Comparison with the "Bialiatski's case"

The criminal case against the leaders of the REP Trade Union has much in common with the "Bialiatski's case". Let me remind you that in August 2011, on the initiative of the Department of Financial Investigations (DFI) of the Committee for State Control (CSC), a criminal case was opened against the leaders of the "Viasna" (Spring) unregistered human rights organization Ales Bialiatski and Valentin Stefanovich. The reason was their opening of accounts in foreign banks, to which large amounts of foreign currencies arrived. Mr Bialiatski was detained and placed in SIZO No. 1 (pre-trial prison), and Mr Stefanovich was imputed an administrative article.

In the course of the investigation, the Lithuanian authorities tried to disavow the fact of transferring information to Belarusian tax authorities, referring to the fact that the latter had abused the international agreements by using them for repressions against citizens.

On November 2, 2011, the Bialiatski's trial began; and on November 23, he was found guilty under Part 2 of Article 243 of the Criminal Code and sentenced to 4.5 years of imprisonment with confiscation of property.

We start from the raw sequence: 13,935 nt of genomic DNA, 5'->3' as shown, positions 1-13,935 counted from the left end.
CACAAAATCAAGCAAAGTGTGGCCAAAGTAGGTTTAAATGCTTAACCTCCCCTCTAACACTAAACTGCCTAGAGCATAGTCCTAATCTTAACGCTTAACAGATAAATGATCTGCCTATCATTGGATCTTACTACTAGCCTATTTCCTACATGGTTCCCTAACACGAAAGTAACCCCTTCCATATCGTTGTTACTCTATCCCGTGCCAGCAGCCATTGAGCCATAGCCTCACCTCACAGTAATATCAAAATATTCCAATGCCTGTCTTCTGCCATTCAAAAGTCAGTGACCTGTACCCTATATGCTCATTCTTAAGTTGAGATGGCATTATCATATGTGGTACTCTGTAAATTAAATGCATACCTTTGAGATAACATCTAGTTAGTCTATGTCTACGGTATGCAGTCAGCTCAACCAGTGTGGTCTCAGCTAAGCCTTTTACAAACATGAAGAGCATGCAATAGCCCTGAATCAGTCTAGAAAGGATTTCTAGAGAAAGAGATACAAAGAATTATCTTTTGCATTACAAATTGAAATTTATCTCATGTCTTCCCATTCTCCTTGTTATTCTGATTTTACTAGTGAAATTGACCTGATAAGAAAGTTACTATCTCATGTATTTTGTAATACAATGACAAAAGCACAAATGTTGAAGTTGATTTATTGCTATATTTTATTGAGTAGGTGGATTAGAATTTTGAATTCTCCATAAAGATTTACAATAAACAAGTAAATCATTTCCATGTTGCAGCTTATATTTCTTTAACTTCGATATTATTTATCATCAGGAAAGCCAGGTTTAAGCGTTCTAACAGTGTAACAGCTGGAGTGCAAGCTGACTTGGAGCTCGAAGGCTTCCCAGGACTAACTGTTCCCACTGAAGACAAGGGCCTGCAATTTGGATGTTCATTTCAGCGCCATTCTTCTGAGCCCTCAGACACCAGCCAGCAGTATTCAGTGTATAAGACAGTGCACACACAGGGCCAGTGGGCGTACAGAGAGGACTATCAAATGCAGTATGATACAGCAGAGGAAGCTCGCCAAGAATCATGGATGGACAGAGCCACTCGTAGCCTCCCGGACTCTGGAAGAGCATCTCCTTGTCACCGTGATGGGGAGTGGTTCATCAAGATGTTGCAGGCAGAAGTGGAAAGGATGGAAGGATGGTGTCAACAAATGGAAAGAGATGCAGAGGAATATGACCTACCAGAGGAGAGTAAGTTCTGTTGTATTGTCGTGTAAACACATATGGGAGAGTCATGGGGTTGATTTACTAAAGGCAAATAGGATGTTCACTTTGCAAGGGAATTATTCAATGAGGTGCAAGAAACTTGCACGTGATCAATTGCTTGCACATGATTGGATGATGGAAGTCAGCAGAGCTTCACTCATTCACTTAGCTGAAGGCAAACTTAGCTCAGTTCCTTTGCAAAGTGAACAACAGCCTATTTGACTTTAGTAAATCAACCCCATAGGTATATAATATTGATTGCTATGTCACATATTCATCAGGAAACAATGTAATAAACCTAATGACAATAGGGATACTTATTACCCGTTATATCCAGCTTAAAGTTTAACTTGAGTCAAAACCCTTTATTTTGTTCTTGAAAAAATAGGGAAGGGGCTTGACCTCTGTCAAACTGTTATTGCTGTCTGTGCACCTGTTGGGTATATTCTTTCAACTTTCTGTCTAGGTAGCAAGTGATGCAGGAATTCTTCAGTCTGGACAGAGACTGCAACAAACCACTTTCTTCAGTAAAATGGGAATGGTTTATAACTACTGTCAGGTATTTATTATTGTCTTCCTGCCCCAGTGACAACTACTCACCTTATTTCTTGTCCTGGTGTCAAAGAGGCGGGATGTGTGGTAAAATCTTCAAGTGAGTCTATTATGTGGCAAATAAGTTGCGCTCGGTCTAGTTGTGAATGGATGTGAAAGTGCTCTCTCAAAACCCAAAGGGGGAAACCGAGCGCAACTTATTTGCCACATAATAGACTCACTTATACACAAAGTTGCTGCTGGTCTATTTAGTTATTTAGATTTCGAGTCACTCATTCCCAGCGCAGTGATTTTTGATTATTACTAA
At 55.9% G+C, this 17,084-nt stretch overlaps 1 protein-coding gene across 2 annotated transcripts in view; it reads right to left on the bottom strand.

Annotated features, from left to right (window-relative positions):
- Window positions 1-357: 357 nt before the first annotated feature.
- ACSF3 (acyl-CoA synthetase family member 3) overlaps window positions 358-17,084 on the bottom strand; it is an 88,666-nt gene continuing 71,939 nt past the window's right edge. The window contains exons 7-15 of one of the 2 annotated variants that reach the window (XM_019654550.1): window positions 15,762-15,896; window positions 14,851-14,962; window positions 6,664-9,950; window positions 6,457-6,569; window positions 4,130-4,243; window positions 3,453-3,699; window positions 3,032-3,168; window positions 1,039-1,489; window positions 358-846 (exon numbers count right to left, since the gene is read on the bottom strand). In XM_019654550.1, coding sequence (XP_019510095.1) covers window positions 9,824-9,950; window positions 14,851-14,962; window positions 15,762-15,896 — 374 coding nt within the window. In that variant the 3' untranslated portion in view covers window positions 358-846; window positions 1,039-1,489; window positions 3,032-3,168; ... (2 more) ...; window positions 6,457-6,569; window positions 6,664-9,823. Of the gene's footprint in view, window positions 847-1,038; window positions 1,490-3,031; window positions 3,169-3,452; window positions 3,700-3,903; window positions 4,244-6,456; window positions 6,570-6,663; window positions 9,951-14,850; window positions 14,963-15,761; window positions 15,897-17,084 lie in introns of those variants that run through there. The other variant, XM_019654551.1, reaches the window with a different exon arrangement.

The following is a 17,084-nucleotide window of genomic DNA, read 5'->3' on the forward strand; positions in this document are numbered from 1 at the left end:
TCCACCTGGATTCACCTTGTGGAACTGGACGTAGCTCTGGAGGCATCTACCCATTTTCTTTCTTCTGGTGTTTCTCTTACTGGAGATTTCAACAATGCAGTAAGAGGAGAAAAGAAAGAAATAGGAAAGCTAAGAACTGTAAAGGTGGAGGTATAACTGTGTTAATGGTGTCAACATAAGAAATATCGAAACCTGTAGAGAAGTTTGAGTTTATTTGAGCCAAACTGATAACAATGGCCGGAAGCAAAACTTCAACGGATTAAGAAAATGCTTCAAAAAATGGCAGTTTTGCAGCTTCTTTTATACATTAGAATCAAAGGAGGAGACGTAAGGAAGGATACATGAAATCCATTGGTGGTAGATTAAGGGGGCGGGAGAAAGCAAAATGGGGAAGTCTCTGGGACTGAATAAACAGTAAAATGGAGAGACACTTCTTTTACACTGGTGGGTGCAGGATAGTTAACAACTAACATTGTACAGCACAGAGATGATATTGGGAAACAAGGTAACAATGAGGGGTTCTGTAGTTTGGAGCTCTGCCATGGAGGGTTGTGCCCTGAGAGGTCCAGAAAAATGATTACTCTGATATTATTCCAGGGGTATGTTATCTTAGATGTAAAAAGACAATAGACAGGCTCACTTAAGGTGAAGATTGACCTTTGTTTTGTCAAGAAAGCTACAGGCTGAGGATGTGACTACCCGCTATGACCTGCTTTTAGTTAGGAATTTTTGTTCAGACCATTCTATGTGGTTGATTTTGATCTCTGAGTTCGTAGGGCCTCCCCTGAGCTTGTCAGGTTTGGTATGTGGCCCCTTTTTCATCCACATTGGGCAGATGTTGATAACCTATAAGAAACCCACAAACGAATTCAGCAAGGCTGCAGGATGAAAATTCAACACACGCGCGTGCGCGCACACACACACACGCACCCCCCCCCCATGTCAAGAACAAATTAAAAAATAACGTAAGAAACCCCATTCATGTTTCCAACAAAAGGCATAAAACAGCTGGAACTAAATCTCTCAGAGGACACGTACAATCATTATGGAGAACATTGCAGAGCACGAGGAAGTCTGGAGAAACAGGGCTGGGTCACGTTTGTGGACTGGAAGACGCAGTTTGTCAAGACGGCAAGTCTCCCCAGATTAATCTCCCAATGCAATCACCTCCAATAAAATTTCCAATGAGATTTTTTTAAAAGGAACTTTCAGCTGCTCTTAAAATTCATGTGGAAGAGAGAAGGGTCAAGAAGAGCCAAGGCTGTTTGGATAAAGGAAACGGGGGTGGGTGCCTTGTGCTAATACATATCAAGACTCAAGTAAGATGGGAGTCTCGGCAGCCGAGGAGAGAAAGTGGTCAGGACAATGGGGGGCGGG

Ales Bialiatski spend more than 2.5 years at the Bobruisk colony known as IK-2. On July 21, 2014, he was released ahead of schedule, largely because of the massive campaign unfolded by public organizations and initiatives for Bialiatski's liberation, as well as of the broad international support. He was announced to be a prisoner of conscience and a political prisoner, nominated for the Andrei Sakharov European Parliament Award, and several times – for the Nobel Peace Prize.

As we see, Bialiatski's verdict was tougher than to the REP leaders. Perhaps, the Belarusian authorities made a correction because of the international resonance, which scaled up as the trial progressed.

Consequences are still ahead